As parents of tweens and teens know too well, after the age of 10 or 11 traditional winter coats are just not cool. Who hasn’t seen kids stand at the school-bus corner when it’s 40° or below, shivering in shorts and a thin-looking shirt? (And who hasn’t thought, “What kind of mom lets a kid go out in this cold without a coat?”)
Why is pressing a middle or high schooler to put on something warm enough to weather, well, the weather a futile exercise? Common kid answers include:
- “A jacket doesn’t fit into a small locker.”
- “It’s too hot on the bus . . . in the halls . . . at my desk.”
- “We don’t go outside for lunch, I just have to run into and out of the school.” • “Bulky clothes are uncomfortable.”
- “No one can see my outfit under that thing.”
Is correcting your child’s no-jacket tendency a battle worth fighting? Parents and experts say: Probably not. Here’s why:
- Cold weather itself doesn’t cause colds. The rate of colds rises in winter because, as people huddle amid close indoor quarters, recycled air more readily spreads viruses and bugs released through coughs and sneezes.
- There’s a whole market of thinner outerwear options imbued with warming materials. You can find plenty of lightweight sweatshirts, hoodies and zipups lined with fleece, high-performance microfibers and waterproof Gore-Tex. Think Under Armour, North Face, Patagonia.
- Kids need to take ownership of their bodies and clothing. Laura Markham, author of Peaceful Parent, Happy Kids, advises that parents allow teens to make their own decision on this front yet lead by example; don’t nag. When the weather warrants warm outerwear, say something like “ ‘I think it’s cold and I’m definitely wearing a jacket.’ ” Let your child know that the decision is hers, yet “ ‘I’m afraid that you will be cold once we are outside, and I won’t want you to have to come back to the house. How about I put your jacket in the backpack in case you change your mind?’ ”
- As potential power struggles go, this one’s easy to defuse. The less you fret about the lack of a jacket, the less your kid will be interested in pushing your buttons by not wearing one. Like all teen trends, this one will pass when he gets cold enough — or her favorite store comes out with the cutest coat imaginable. In other words, chill out
Briana A.: Simple, they don’t go out till they are dressed for the weather.
Jenn P.: Our compromise is that if there is snow on the ground, they have to wear pants.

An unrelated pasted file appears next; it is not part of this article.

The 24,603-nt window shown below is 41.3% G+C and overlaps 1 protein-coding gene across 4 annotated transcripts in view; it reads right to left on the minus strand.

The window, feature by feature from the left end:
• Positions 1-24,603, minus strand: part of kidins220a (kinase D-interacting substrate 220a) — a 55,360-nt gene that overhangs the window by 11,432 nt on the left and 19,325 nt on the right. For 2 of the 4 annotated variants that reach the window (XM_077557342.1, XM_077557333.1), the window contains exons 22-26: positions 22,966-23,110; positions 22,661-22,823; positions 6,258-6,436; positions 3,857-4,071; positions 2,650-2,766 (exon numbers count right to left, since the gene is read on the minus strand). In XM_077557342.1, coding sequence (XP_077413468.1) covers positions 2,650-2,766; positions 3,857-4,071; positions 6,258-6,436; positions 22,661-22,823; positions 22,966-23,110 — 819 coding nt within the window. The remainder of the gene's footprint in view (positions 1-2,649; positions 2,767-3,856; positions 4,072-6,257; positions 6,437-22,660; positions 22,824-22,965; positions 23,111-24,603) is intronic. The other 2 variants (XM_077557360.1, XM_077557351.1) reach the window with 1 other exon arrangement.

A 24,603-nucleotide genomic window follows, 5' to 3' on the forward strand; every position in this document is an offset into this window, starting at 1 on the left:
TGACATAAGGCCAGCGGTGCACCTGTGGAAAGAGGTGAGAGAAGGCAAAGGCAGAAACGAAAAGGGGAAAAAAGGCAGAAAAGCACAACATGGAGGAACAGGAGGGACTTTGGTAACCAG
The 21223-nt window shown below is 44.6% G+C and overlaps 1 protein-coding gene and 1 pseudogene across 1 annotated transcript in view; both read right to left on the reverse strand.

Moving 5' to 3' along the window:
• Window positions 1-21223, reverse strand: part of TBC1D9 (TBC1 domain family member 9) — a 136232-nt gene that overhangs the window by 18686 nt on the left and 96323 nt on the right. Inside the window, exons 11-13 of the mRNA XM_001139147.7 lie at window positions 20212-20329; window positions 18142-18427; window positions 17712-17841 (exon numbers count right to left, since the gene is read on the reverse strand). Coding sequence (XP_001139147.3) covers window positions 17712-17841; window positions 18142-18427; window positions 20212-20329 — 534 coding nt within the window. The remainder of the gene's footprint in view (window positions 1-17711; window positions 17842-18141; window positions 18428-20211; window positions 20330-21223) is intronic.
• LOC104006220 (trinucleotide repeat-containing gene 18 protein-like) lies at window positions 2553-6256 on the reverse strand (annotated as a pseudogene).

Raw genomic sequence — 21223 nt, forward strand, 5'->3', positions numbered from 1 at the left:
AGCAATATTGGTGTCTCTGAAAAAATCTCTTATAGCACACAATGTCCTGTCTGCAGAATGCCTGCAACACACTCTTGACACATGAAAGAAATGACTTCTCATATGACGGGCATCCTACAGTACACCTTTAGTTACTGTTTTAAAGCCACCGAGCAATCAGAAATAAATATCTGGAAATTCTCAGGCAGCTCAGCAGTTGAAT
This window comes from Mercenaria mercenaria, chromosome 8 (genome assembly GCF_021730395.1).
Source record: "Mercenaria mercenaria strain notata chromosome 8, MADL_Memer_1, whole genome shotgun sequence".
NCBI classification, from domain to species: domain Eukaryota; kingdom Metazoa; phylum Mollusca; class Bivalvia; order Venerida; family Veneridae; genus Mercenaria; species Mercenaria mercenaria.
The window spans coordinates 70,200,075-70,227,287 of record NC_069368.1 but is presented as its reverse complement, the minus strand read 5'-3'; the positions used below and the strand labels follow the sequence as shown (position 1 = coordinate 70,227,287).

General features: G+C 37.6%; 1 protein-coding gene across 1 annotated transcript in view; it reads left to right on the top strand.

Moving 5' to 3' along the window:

Melissa G.: If they have a cold or are sick, it’s not an option. Other than that, if they feel it’s worth freezing just to look “cool,” it’s on them.
Dewi G.: My son likes Under Armour; he says it keeps him warm. My kids wear uniforms to school. A lot of kids are underdressed, but I think that is a money issue.
Mike T.: This is not a big deal at all. It’s a matter of personal consequence. If he wears shorts and he’s cold, that’s his own fault and he’ll learn for next time. How many times has a woman chosen fashion over function?
Gabriella V.: Not just boys, girls, too! T-shirts and jeggings and shorts all winter long while I’m wearing three layers of clothing.
Nicki B.: I don’t fight over it. My kids are very warm-bodied. If they are cold, they will put more clothes on. My husband runs in shorts even if it’s snowing. I can’t very well ask my kids to do different.
Brett M.: I pick my battles and this is not one of them.
Daniel Meredith S.: I’m extremely uncomfortable if I’m overbundled. I try to dress my toddler sensibly, but I’m not going to battle about their own comfort unless it becomes dangerous.
Natalie W.: Whatever happened to putting away such clothes as “seasonal” and not breaking them back out until spring? Be a parent and control the situation.
Sue F.: My son actually prefers warmer pants and will bundle up in a coat.
Christina A.-M.: It seems to be a fad and not a good one. What if the bus breaks down or something happens at school and they need to evacuate outside? It’s my responsibility as a parent to teach my kid (and enforce) how to dress appropriately for the season and discuss dangers of frostnip and hypothermia.
Brian G.: This “pick your battles” mentality is stupid. My kids know that what mom and dad say goes. If you allow them to dress like that in winter, then shame on you. You failed.